We discovered how AAC was opposing changes such as the neonicotinoids ban and the capping of subsidies in Romania. This led to us finding that they have several current or former members who are also politicians. In our story, we only included the members with executive functions that have political ties, but a lot are either county councillors, politicians, or party members.
Besides this, it was very interesting to understand more how no one represented the small-scale farmers, despite the fact that they make up most of the farms in the country. It's very weird because a lot of people have relatives who are small-scale farmers and I’ve never seen anyone talking about this.
(The small farmers) have a lot of things to say but no one is listening to them. I think we managed to give them a voice, put it in context, and showed what they are fighting.
Q: I want to go back to this big inequality that you discovered. I think in some ways Romania is an extreme case, but it does illustrate that power imbalance between big and small farmers. Those numbers were eye-popping and we went back and forth so many times on them. Tell us how you resolved these things. How stressed were you?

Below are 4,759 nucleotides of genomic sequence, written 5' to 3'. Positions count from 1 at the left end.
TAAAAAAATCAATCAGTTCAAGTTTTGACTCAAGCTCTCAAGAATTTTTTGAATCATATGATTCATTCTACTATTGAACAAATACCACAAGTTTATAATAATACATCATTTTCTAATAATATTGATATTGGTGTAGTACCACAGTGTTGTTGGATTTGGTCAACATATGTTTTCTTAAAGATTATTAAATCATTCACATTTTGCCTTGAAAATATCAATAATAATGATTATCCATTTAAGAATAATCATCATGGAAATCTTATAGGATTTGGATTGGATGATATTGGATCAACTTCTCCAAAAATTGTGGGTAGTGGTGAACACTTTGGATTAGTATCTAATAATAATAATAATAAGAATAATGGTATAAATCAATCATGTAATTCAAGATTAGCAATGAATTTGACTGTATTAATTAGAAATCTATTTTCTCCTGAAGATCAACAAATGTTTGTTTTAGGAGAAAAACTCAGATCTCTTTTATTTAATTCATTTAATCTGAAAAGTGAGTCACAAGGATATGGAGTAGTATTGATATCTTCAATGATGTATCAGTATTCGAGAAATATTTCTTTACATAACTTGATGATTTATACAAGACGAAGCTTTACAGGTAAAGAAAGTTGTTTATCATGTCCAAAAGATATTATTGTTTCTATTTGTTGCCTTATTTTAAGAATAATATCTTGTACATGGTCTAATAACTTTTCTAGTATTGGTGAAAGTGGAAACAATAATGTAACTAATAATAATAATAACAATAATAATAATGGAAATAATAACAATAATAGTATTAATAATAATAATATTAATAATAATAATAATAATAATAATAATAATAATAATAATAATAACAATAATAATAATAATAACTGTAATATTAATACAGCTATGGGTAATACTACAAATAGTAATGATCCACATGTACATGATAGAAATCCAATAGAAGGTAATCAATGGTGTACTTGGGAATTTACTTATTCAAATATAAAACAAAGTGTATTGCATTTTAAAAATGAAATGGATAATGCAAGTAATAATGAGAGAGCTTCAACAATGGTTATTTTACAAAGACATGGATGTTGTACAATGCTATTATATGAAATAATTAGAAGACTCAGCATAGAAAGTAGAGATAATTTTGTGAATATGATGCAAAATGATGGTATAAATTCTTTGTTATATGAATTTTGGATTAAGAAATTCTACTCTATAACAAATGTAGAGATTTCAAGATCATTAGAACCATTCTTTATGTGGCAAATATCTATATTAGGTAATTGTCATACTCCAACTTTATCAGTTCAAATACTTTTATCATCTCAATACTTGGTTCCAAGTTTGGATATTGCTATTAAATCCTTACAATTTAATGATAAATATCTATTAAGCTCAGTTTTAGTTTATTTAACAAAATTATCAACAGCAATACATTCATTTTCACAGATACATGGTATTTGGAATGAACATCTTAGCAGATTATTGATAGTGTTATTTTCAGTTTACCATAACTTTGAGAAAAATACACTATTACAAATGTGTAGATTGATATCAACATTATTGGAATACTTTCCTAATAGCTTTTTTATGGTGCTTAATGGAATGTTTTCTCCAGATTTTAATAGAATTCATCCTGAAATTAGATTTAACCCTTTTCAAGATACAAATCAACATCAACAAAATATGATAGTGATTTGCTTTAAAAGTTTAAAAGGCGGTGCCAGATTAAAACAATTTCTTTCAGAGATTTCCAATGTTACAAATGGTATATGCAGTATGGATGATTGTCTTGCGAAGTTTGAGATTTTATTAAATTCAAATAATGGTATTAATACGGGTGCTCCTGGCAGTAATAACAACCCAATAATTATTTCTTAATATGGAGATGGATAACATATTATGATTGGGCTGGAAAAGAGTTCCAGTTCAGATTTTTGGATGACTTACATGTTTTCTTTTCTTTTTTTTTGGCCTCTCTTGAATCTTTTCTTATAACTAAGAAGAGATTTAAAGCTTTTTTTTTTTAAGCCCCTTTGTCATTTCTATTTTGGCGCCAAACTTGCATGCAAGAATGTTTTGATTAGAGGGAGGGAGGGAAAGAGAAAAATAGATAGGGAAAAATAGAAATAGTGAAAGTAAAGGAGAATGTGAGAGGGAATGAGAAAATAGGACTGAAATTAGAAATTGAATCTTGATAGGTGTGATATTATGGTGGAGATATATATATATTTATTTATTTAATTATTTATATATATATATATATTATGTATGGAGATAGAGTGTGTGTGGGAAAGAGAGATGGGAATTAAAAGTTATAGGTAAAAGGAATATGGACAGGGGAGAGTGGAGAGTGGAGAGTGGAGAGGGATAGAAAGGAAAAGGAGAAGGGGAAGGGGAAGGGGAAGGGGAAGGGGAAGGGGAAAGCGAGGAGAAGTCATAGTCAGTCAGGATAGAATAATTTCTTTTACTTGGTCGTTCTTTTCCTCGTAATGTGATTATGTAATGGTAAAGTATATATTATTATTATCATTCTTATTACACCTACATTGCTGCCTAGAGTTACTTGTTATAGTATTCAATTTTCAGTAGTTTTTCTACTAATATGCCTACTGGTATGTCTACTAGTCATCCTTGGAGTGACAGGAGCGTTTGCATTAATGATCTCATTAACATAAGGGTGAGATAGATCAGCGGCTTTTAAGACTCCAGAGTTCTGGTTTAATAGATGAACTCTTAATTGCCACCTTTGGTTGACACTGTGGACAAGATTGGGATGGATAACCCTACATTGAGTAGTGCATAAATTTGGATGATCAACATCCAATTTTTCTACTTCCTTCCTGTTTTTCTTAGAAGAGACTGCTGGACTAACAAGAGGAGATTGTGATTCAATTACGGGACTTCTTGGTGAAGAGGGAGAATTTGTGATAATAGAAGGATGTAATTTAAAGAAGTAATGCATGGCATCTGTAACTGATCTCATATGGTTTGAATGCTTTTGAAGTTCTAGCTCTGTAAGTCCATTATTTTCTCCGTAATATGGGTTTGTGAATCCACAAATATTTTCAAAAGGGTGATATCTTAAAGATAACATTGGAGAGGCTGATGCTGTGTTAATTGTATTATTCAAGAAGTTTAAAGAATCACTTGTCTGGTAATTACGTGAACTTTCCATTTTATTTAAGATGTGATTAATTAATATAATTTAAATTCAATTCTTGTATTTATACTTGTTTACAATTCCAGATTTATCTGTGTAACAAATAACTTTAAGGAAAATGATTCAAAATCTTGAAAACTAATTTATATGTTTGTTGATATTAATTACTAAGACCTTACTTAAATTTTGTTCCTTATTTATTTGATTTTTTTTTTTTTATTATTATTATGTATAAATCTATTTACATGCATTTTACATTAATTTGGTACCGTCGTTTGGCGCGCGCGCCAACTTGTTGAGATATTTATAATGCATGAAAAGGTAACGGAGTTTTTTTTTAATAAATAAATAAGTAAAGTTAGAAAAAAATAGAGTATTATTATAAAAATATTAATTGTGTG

A: (Laughs and shakes head) It was very difficult. You had different methodologies, one from Eurostat, one from the National Institute of Statistics. Then there are like two words to say agricultural holdings in Romanian, and I had to check if there's any difference between them and it took us some time to find out they are used interchangeably.
I basically tried to find more sources to confirm them at the national and European level from the Ministry, institutions in the Ministry, the National Institute of Statistics, basically from everyone because this data is all around the place. I tried to understand the methodology. It was painful.
We interviewed the members of AAC and this was a problem as well because we had to take their word for it. It was impossible to check how many members they really have. We had to check their press releases.
This is a common problem with reporting in Romania - a lack of transparency and the data is messy.
A lot of documents we found also weren't in editable formats. They were scanned pages in PDF and I had to go through like 200 pages from certain reports from the Ministry of Agriculture to find that data.
Then we had to be sure they are talking about the same thing. Because they would sometimes say farmers, sometimes agricultural holding, sometimes farms. Most of the time they were referring to the same thing but not every time.